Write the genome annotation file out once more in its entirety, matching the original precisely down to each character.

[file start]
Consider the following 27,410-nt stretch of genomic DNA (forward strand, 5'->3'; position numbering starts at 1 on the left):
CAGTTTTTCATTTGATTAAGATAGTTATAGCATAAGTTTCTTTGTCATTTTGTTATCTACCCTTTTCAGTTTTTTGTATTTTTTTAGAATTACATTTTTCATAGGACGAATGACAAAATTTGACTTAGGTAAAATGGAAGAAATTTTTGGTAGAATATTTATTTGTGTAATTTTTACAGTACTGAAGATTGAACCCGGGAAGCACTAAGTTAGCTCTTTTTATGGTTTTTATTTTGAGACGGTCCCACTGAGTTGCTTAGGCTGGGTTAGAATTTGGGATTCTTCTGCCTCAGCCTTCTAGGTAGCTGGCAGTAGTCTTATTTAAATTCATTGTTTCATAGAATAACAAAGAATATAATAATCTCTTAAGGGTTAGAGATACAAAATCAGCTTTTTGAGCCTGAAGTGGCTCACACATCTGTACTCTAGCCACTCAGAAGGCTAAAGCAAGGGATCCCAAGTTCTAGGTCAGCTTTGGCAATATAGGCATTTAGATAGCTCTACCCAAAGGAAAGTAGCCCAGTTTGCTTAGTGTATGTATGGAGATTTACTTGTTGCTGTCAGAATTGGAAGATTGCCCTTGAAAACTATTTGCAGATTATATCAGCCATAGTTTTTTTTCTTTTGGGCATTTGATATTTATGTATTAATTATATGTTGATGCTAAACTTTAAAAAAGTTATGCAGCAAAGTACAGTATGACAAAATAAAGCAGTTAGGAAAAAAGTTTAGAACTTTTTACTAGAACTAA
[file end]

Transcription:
Consider the following 27,410-nt stretch of genomic DNA (forward strand, 5'->3'; position numbering starts at 1 on the left):
CAGTTTTTCATTTGATTAAGATAGTTATAGCATAAGTTTCTTTGTCATTTTGTTATCTACCCTTTTCAGTTTTTTGTATTTTTTTAGAATTACATTTTTCATAGGACGAATGACAAAATTTGACTTAGGTAAAATGGAAGAAATTTTTGGTAGAATATTTATTTGTGTAATTTTTACAGTACTGAAGATTGAACCCGGGAAGCACTAAGTTAGCTCTTTTTATGGTTTTTATTTTGAGACGGTCCCACTGAGTTGCTTAGGCTGGGTTAGAATTTGGGATTCTTCTGCCTCAGCCTTCTAGGTAGCTGGCAGTAGTCTTATTTAAATTCATTGTTTCATAGAATAACAAAGAATATAATAATCTCTTAAGGGTTAGAGATACAAAATCAGCTTTTTGAGCCTGAAGTGGCTCACACATCTGTACTCTAGCCACTCAGAAGGCTAAAGCAAGGGATCCCAAGTTCTAGGTCAGCTTTGGCAATATAGGCATTTAGATAGCTCTACCCAAAGGAAAGTAGCCCAGTTTGCTTAGTGTATGTATGGAGATTTACTTGTTGCTGTCAGAATTGGAAGATTGCCCTTGAAAACTATTTGCAGATTATATCAGCCATAGTTTTTTTTCTTTTGGGCATTTGATATTTATGTATTAATTATATGTTGATGCTAAACTTTAAAAAAGTTATGCAGCAAAGTACAGTATGACAAAATAAAGCAGTTAGGAAAAAAGTTTAGAACTTTTTACTAGAACTAA